Jersey City Charter Schools Claim They’re Being Shortchanged by State
Disparity in aid compared to district schools is focus of continuing legal battle
While Gov. Chris Christie has proclaimed his support of charter schools, a segment of New Jersey’s charter school community is waging a persistent battle over whether they are being supported enough.
A group of charter schools in Jersey City has been in a legal battle with the state for the better part of two years, contending in a formal complaint that they have been shortchanged in public funding, leaving some on the brink of extinction.
An administrative law judge last month sided with the state against the plaintiffs, leaving the next step in the hands of state Education Commissioner David Hespe.
But the legal battle is hardly over, and the dispute spilled over this week with a public protest in front of the Statehouse, where dozens of families and advocates from Jersey City charters gathered to rally for their cause.
The case revolves around an anomaly in the state funding for charter schools in Jersey City. The main issue is that the district’s charter schools, some of them among the most established in the state, have been left out of what has been a major source of revenue to the district.
The charter schools have argued that they should be receiving a full 90 percent of the district’s per-pupil costs for the students they serve, as dictated by the state law.
Instead, they have said, some schools receive the equivalent of as little as 40 percent or 50 percent of per-pupil costs, as the state law precludes them from tapping into hundreds of millions of dollars in so-called transition or adjustment aid to the district.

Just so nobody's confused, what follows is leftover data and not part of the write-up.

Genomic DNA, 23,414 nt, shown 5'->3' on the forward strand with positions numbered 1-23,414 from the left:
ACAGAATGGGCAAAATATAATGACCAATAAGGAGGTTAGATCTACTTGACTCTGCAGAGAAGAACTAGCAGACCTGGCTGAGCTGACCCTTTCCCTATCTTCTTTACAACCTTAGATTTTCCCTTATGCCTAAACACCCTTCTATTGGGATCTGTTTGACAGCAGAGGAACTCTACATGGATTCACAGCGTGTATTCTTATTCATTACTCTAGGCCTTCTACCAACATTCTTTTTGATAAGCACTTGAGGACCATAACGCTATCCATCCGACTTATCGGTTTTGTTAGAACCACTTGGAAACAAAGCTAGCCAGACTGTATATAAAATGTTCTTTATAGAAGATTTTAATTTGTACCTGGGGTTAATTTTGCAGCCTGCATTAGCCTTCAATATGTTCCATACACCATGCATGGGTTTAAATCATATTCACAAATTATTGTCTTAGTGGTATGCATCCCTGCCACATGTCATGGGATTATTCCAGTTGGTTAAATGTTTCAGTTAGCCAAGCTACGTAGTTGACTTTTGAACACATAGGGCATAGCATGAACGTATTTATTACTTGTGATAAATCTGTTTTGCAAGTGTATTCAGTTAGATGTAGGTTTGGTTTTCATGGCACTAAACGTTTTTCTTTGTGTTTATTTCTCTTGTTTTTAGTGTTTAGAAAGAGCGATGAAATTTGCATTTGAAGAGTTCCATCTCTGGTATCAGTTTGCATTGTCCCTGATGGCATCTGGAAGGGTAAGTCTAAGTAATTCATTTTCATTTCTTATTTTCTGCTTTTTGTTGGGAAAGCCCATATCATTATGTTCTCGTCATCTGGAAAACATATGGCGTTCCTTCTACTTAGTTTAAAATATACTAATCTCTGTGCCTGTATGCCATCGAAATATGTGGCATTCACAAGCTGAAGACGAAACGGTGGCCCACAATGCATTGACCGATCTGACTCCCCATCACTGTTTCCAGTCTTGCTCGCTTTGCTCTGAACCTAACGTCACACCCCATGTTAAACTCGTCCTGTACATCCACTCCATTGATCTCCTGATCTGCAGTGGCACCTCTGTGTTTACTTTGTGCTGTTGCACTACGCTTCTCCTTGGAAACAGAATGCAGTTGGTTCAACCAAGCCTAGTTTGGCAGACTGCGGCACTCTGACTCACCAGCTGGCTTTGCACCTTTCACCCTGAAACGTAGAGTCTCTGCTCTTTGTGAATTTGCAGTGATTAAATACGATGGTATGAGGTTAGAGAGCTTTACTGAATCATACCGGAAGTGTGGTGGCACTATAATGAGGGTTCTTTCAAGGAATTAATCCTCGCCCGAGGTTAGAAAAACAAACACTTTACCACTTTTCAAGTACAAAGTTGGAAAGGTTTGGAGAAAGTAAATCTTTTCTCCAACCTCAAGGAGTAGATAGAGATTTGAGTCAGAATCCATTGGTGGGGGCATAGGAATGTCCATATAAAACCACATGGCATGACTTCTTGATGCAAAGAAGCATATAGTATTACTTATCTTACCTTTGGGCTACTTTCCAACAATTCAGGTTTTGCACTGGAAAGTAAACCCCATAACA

One of the leading voices has been the Ethical Community Charter School, which took part in the protests this week in Trenton.
During a press conference Monday, a compelling voice came from fourth-grader Louis Correro, who said the funding disparity has left his school without sufficient money to have a fully-stocked library or the ability to retain teachers who can earn a better salary elsewhere.
“Sadly, our school has never received full funding,” he said. “What if it was your child, your schools who were being treated differently?
Correro went on to describe how Ethical Community Charter School has received the equivalent of $6,900 per pupil, compared to overall total of over $15,000 spent in the district.
“I ask you, how is our school valued so much less that the district schools?” he said.
Afterward, the chair of the charter school’s board said the administration, for all its purported support of charter schools statewide, has left her school short.
“It’s mind-boggling to me to how they have not rectified this situation.” said Ann Wallace, chair of the school’s board. “And now it’s only getting worse.“
The state Department of Education has been quiet so far, with Hespe’s office this week saying it would not comment on pending litigation.